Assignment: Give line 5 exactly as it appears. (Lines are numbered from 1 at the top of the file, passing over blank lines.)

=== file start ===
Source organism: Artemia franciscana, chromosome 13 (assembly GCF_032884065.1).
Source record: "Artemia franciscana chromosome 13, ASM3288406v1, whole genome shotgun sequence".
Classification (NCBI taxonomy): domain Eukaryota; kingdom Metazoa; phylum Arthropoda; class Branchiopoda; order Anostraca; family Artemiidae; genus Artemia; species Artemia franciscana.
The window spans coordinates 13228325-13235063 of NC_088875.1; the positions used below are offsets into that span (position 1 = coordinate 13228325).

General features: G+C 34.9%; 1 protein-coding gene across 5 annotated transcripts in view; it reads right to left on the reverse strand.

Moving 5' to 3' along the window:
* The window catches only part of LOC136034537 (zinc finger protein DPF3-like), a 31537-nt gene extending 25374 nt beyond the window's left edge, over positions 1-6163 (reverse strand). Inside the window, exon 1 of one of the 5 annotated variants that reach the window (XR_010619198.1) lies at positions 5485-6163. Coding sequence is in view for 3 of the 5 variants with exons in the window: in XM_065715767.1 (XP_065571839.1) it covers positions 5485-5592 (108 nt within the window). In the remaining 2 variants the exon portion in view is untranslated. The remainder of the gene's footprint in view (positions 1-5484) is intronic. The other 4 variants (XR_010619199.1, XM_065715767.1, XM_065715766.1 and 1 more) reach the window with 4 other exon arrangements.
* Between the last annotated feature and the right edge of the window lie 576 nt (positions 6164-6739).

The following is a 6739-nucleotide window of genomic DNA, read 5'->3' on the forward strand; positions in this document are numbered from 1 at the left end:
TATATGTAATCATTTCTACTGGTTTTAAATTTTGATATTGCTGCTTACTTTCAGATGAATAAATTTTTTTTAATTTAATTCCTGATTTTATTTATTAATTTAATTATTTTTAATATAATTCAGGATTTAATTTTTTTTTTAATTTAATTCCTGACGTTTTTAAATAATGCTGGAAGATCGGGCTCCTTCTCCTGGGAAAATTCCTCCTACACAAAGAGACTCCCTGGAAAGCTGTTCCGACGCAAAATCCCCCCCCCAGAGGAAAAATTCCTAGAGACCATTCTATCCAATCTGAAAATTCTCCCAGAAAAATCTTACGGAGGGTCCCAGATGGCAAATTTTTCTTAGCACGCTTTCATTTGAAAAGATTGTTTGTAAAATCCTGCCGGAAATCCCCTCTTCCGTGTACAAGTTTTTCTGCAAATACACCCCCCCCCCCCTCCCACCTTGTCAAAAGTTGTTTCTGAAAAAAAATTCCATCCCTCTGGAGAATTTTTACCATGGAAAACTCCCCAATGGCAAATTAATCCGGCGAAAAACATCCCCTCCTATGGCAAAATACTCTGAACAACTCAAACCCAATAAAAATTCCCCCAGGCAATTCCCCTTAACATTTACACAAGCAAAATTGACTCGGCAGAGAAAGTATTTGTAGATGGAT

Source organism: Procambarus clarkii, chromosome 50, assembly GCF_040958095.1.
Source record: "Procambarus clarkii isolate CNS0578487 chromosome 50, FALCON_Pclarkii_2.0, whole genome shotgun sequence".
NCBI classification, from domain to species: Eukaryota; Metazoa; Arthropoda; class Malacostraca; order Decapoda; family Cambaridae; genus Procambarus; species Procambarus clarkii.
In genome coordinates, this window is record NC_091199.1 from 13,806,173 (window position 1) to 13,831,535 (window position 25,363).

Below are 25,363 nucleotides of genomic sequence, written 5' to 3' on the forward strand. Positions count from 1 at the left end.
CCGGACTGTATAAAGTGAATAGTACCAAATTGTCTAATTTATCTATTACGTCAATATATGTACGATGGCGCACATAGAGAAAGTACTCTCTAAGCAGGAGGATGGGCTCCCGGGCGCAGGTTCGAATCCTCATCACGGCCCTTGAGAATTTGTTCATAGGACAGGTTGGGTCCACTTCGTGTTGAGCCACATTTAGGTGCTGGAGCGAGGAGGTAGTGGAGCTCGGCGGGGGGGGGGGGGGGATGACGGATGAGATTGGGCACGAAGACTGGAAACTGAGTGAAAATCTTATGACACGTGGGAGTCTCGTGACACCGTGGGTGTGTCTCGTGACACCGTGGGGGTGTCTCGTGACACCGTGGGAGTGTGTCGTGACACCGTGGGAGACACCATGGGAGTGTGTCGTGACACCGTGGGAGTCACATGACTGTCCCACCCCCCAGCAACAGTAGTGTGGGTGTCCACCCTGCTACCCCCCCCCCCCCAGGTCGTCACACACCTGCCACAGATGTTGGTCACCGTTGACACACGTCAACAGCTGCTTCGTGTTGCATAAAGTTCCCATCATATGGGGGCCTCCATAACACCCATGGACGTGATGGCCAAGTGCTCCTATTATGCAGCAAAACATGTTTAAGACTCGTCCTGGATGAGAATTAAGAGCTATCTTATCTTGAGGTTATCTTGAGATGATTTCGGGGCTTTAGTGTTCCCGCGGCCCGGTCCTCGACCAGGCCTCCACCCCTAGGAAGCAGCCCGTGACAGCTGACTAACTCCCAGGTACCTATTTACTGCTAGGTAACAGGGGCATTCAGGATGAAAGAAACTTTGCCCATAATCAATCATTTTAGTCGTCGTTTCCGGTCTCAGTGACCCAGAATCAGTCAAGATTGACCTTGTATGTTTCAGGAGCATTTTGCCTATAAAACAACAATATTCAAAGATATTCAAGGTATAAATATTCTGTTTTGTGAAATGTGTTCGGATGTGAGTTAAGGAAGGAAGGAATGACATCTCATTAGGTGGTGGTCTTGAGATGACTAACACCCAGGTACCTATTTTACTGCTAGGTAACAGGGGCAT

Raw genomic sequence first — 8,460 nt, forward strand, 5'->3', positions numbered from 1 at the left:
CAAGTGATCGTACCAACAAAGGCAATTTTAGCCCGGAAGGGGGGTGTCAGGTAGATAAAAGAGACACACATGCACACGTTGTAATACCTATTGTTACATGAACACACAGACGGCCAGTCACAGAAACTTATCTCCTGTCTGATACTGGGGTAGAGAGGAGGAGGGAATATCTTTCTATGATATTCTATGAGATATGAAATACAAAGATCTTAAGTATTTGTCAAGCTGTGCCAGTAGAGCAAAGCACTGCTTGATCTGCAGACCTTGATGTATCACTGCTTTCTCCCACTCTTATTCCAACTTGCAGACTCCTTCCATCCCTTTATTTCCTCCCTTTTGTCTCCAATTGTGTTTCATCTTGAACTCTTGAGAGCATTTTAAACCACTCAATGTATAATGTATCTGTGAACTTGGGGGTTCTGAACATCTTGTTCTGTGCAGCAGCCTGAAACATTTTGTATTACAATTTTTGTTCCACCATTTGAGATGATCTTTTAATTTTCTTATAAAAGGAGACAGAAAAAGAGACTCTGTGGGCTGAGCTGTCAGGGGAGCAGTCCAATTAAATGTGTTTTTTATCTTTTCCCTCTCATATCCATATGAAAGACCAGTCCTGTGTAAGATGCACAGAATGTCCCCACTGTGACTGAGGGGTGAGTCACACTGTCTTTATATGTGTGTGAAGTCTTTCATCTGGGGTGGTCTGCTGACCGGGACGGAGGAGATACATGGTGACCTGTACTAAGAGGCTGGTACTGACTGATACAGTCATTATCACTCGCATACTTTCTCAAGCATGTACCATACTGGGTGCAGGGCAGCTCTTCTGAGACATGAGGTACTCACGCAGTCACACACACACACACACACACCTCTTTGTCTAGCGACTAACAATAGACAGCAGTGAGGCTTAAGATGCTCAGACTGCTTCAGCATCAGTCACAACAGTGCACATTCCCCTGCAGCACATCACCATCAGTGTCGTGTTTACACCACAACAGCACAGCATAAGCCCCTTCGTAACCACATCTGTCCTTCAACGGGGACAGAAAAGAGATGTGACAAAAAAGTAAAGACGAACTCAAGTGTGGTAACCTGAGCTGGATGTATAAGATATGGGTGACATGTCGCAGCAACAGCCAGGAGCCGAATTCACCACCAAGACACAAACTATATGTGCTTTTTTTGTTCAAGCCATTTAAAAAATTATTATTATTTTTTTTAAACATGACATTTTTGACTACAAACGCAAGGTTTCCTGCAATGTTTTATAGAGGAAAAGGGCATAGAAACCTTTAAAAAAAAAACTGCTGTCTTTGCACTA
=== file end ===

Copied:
General features: G+C 34.9%; 1 protein-coding gene across 5 annotated transcripts in view; it reads right to left on the reverse strand.